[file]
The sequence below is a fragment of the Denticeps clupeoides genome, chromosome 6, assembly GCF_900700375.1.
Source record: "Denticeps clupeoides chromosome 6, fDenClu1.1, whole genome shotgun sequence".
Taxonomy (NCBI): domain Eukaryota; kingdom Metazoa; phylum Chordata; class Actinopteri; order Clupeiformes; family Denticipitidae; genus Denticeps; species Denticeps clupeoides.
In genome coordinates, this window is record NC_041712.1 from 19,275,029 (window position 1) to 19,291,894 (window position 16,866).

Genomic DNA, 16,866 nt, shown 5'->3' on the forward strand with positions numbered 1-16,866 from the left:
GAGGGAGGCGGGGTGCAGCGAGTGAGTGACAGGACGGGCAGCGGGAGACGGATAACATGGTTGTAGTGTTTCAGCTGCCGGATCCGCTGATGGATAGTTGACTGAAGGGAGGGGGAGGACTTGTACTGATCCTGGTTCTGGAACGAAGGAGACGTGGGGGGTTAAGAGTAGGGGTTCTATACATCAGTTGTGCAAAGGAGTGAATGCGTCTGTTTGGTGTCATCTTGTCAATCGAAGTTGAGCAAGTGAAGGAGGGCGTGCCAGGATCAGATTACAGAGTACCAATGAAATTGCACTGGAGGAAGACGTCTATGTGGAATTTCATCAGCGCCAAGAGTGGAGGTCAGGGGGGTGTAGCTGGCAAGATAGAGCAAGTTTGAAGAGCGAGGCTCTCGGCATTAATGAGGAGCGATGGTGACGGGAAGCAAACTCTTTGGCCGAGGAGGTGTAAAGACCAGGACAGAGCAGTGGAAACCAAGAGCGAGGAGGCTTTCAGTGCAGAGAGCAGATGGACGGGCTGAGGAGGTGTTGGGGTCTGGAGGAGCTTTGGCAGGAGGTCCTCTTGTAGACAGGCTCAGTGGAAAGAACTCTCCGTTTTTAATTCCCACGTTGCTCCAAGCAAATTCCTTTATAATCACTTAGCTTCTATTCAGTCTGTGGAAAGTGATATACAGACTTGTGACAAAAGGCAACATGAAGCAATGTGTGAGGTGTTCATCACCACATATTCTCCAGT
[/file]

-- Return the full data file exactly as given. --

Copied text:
The sequence below is a fragment of the Denticeps clupeoides genome, chromosome 6, assembly GCF_900700375.1.
Source record: "Denticeps clupeoides chromosome 6, fDenClu1.1, whole genome shotgun sequence".
Taxonomy (NCBI): domain Eukaryota; kingdom Metazoa; phylum Chordata; class Actinopteri; order Clupeiformes; family Denticipitidae; genus Denticeps; species Denticeps clupeoides.
In genome coordinates, this window is record NC_041712.1 from 19,275,029 (window position 1) to 19,291,894 (window position 16,866).

Genomic DNA, 16,866 nt, shown 5'->3' on the forward strand with positions numbered 1-16,866 from the left:
GAGGGAGGCGGGGTGCAGCGAGTGAGTGACAGGACGGGCAGCGGGAGACGGATAACATGGTTGTAGTGTTTCAGCTGCCGGATCCGCTGATGGATAGTTGACTGAAGGGAGGGGGAGGACTTGTACTGATCCTGGTTCTGGAACGAAGGAGACGTGGGGGGTTAAGAGTAGGGGTTCTATACATCAGTTGTGCAAAGGAGTGAATGCGTCTGTTTGGTGTCATCTTGTCAATCGAAGTTGAGCAAGTGAAGGAGGGCGTGCCAGGATCAGATTACAGAGTACCAATGAAATTGCACTGGAGGAAGACGTCTATGTGGAATTTCATCAGCGCCAAGAGTGGAGGTCAGGGGGGTGTAGCTGGCAAGATAGAGCAAGTTTGAAGAGCGAGGCTCTCGGCATTAATGAGGAGCGATGGTGACGGGAAGCAAACTCTTTGGCCGAGGAGGTGTAAAGACCAGGACAGAGCAGTGGAAACCAAGAGCGAGGAGGCTTTCAGTGCAGAGAGCAGATGGACGGGCTGAGGAGGTGTTGGGGTCTGGAGGAGCTTTGGCAGGAGGTCCTCTTGTAGACAGGCTCAGTGGAAAGAACTCTCCGTTTTTAATTCCCACGTTGCTCCAAGCAAATTCCTTTATAATCACTTAGCTTCTATTCAGTCTGTGGAAAGTGATATACAGACTTGTGACAAAAGGCAACATGAAGCAATGTGTGAGGTGTTCATCACCACATATTCTCCAGT